One of the memorable visits I had made when we were in Paris in 2009 was to the musee Carnavalet Histoire de Paris (Carnavalet Museum and the historical legacy of Paris). Tucked in a quiet side street, in 23, rue de Sevigne, and a stone’s throw from our rented apartment, at 11, rue Malher is this history museum and art gallery that is the French capital‘s oldest municipal museum. Showcasing Paris’ historical past through archaeological finds as well as furniture and personal effects of famous Parisians (think Marcel Proust, Marquise de Sevigne, etc.), scale models of ancient monuments, and unique collections devoted to the revolutionary era, the museum is an architectural wonder set in two townhouses in the Marais district.
Originally a hotel, the building that was to become the musee Carnavalet was constructed in 1548, altered by a Francois Mansart in the seventeenth century, and in 1866, when idea for a museum devoted solely to the history of Paris was made, was bought by the city council to give their idea shape. The museum was finally opened in 1880, and was extended in 1989 when the adjoining hotel Le Peletier de Saint-Fargeau, itself an old structure that was built in 1688, had also been occupied to house the extensive collection.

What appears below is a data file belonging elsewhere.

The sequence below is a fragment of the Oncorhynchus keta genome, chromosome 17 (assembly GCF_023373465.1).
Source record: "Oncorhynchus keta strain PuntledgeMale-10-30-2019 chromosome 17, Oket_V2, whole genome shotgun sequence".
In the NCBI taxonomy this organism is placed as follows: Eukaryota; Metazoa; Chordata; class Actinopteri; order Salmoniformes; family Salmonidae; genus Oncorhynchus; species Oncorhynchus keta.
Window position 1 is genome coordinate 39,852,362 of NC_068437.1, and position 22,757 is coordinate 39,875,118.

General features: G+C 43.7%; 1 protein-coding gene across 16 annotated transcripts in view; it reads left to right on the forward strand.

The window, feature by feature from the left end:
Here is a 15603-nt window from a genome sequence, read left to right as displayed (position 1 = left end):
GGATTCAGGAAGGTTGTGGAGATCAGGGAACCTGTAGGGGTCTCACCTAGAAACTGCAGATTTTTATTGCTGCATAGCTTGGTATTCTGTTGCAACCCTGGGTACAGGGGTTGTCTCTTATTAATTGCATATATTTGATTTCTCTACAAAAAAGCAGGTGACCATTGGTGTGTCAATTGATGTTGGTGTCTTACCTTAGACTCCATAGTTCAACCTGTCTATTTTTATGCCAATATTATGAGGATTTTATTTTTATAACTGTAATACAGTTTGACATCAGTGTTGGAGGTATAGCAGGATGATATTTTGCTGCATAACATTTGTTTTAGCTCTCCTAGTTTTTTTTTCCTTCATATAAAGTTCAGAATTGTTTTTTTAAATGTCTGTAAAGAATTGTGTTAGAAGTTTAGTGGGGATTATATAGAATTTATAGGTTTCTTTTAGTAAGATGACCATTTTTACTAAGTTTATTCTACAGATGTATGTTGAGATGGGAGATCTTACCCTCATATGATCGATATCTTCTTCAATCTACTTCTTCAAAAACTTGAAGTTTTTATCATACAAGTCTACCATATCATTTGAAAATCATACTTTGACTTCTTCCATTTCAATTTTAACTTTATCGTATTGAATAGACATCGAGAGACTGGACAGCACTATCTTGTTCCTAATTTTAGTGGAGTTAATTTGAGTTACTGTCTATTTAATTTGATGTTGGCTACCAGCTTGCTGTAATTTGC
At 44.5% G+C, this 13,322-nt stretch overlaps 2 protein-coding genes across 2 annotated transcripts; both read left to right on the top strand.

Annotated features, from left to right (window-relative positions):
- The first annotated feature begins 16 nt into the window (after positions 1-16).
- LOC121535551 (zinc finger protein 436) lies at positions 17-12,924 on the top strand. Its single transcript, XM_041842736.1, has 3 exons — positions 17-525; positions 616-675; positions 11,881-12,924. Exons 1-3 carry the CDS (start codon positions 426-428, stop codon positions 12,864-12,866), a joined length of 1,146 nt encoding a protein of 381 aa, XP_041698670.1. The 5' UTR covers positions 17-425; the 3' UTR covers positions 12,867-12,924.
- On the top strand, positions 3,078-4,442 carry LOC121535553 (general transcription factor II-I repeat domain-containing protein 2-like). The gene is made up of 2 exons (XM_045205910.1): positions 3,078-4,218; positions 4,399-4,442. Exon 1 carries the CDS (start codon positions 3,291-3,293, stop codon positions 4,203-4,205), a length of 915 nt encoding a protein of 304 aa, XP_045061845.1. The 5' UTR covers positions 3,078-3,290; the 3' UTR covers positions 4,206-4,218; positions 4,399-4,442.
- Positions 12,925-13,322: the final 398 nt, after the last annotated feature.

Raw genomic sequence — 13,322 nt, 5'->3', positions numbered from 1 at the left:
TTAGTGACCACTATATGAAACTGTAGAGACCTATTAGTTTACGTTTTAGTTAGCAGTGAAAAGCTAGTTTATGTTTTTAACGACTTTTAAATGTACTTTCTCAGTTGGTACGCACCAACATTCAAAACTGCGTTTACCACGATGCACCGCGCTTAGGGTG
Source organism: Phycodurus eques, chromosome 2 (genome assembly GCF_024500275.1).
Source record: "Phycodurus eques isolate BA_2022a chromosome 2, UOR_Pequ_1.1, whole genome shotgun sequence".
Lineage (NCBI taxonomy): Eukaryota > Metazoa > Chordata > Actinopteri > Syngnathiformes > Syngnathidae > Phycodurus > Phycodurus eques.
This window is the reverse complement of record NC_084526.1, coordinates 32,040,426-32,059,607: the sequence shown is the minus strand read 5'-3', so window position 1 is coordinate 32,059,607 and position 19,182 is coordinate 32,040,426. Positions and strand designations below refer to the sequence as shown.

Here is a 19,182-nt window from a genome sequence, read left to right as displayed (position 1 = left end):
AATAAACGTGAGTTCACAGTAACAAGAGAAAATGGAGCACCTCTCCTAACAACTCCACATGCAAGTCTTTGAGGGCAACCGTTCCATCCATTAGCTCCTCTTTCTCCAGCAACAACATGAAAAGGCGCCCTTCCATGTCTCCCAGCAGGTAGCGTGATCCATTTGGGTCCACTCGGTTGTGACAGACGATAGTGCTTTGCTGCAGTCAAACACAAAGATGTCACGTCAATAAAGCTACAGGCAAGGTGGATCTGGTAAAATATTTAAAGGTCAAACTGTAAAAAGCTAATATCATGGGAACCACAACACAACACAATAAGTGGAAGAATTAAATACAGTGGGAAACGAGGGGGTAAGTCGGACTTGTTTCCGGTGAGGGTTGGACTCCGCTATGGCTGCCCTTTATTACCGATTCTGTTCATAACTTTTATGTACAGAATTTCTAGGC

An interesting facet to the museum is its “period rooms,” a hundred or so rooms re-created to reflect Parisian interior design from the seventeenth century to the twentieth century.
Like many museums in France, entrance to this one is free and is easily reached via the Saint-Paul metro; and visitors can appreciate the permanent and temporary exhibitions that seem to be features of French museums. (The temporary exhibition in 2009, when we were there has the theme, “Building for the King, Jules Hardouin-Mansart,” the architect responsible for the opulent Chateau de Versailles.)